• FO2827 (aka MH107) to replace ORF of HEM1 with pRS marker
    • FO2828 (aka MH108) to replace ORF of HEM1 with pRS marker
    • FO2829 (aka MH109) to prime 170 bp upstm of HEM1 start codon
    • FO2830 (aka MH110) to prime 197 bp dwnstm from HEM1 stop codon

project specific primers

  • COX3_upstm_fwd (NO129) to check for insertion at COX3

This sequence was used in Y00100 to direct insertion of mtHEM1-HA to COX3
Primer maps to mt seq from 79113 to 79151, where COX3 is from 79213 to 80022
Primer is 39mer, Tm ~50

  • COX3_dwstm_rev (N0130) to check for insertion at COX3

This is reverse complement of sequence in Y00100 that was used to direct insertion of mtHEM1HA to COX3
Primer is 39mer, Tm~45

  • COX3_upstm_59mer_fwd (NO131) to check for insertion at COX3

59mer, Tm~55

  • COX3_dwstm_59mer_rev (NO132) to check for insertion at COX3

59 mer, Tm~54

  • Y00100_ATG_rev (NO138)

Tm 68°

  • COX2_74454toSTOP_fwd (NO139)

Tm 62°

Protein Tags

    • Might want to epitope tag at C-terminus (N-terminus is used for mt import and probably shouldn't mess with this section for fusion). Possible tags are HA, c-myc or better still (if possible) might be alpha-complementing portion of b-gal. .

HA epitope tag

YPYDVPDYA (influenza hemagglutinin-HA-epitope)
Abcam antibody conjugated to HRP [11]


  • Bacterial ref: Ullmann, Jacob, Monod (1967) JMB [12]
  • Yeast ref: Abbas-Terki and Picard (1999) Eur J Biochem [13]
  • Mammalian ref: Moosmann and Rusconi (1996) NAR [14]
    and more recently changing affinity of alpha and omega fragments to look at protein translocation Wehrman, Casipit, Gewertz and Blau (2005) Nature Methods [15]
  • yeast alpha-frag defined as first 81 aa in [16].

Cutting Room Floor


mitochondrial LYS12

  • S. cerevisiae gene LYS12 [17] is required for the fourth step of lysine biosynthesis. It is normally encoded by the nuclear genome and the protein is imported to the mitochondria where it oxidatively decarboxylates homo-isocitrate to alpha-ketoadipate. Strains deleted for LYS12 are viable but show decreased growth in the absence of lysine. Part Y00012 is the S. cerevisiae LYS12 gene that has been recoded for expression in the mitochondria, which uses a different genetic code and separate transcription/translation machinery for expression mitochondrial genes. The part is start to stop flanked by biobrick ends so has no promoter for expression or sequences for recombination into the mitochondria.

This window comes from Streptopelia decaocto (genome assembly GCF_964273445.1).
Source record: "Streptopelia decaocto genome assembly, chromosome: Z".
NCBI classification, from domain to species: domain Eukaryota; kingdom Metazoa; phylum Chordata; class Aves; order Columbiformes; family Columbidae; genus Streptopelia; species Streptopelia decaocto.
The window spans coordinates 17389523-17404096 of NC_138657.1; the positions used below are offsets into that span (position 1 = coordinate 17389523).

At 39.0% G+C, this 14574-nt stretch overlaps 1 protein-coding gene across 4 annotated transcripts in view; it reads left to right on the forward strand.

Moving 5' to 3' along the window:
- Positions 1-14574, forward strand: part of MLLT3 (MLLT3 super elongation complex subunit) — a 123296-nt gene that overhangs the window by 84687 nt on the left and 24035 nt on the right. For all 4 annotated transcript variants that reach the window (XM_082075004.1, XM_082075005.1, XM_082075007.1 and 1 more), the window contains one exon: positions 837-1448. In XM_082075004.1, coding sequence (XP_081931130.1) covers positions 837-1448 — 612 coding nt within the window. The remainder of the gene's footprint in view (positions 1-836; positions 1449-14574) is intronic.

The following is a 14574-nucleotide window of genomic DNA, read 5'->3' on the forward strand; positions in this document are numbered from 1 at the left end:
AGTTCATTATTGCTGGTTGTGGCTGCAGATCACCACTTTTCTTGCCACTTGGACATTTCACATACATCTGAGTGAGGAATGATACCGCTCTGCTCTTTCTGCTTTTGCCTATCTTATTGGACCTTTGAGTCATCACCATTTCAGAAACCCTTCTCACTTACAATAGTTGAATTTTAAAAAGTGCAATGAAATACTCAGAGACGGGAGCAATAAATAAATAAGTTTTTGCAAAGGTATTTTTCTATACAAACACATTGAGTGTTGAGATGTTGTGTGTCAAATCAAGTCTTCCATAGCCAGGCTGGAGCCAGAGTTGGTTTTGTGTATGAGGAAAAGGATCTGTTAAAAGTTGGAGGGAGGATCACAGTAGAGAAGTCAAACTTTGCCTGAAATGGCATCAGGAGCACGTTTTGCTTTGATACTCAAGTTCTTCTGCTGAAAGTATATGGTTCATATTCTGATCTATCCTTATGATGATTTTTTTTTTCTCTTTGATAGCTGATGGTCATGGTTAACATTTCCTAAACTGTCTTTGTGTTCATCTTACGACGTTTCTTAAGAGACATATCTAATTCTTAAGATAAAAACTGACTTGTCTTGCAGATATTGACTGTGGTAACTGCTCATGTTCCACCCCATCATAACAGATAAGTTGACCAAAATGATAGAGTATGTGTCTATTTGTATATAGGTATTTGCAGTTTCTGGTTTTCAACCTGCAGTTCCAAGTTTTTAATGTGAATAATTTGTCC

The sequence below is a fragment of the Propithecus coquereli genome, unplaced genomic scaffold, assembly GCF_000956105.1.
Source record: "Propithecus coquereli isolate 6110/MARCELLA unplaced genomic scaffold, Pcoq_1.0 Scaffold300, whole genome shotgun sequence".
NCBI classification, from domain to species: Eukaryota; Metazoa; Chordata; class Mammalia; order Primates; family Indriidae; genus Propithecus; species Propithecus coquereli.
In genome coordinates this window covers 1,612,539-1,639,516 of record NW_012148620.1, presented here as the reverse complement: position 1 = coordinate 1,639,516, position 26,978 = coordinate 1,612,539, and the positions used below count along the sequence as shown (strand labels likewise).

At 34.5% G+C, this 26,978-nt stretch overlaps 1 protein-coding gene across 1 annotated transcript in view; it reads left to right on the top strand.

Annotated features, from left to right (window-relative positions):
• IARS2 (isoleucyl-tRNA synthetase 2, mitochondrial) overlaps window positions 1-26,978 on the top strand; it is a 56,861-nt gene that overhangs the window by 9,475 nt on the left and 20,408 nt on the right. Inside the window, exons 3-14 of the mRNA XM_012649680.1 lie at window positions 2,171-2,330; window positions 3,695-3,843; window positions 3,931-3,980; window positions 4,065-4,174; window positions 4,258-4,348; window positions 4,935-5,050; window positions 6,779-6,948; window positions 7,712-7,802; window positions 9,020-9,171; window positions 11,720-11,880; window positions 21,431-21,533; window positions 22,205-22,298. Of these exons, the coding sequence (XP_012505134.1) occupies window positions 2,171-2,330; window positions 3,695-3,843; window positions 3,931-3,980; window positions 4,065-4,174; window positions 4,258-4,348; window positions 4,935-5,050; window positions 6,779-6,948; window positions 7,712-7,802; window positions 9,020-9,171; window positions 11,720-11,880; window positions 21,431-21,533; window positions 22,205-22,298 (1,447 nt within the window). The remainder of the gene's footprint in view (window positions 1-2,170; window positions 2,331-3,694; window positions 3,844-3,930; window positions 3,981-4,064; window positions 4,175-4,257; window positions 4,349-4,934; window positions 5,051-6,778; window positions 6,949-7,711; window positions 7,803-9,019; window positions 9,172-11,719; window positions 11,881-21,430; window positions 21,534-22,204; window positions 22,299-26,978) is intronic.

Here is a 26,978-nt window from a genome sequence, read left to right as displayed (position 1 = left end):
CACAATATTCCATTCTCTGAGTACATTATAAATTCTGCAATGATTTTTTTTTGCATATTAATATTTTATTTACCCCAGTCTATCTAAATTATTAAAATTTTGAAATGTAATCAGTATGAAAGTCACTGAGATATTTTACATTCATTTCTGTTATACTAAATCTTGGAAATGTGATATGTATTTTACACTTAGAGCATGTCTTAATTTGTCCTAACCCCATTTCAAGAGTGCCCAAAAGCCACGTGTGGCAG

Note 07.07.06 : lys12 from deletion set grows ~wt on SC-lys plates (unlike lys2 from deletion set). Check if the strain is correct by ordering primers outside of LYS12 (Winston has KanMX specific primers for inside = FO1310 (Tm 65) and FO1311 (Tm 57)) as well as LYS2 primer pair for positive control (also from Winston oligo ollection) LYS2up is -132 to -115 upstream of ATG +1, seq =5'-CGC-TGG-GAG-AAG-TTC-AAG-3' and LYS2down is 5'-GAA-GCT-GCC-ATT-AGC-AGAC-3'

Email'd info


From: "Barry Canton" Subject: Re: T7 RNAP in eukaryotes

Still here Natalie:) You can definitely get T7 transcription working in some eukaryotes, I'm not sure about yeast. I've included the two refs. I have below but there may be more. Also, thanks for the note about the clones, they will be very useful if the team decide to go that way. Barry

Abstract = {We have developed expression vectors that direct the synthesis of proteins from a common set of signals in both prokaryotic and eukaryotic cells. To allow transcription from a common promoter the vectors rely upon a phage RNA polymerase (RNAP). To direct initiation of translation to the same start codon the vectors utilize an internal ribosome entry site (IRES) from encephalomyocarditis virus (EMCV) that has been modified to include a prokaryotic ribosome-binding site (RBS) at an appropriate distance upstream from the desired start codon. These vectors provide levels of expression in eukaryotic cells that exceed those of a conventional RNAP-II-based system by 7-fold, and expression in bacterial cells at levels comparable to other phage RNAP-based systems. Inclusion of a lac repressor and a phage promoter/lac operator fusion element allows tight regulation. Cotransfection of eukaryotic cells with the expression vector and a vector that encodes the phage RNAP provides high-level transient expression without the need to construct specialized stable cell lines.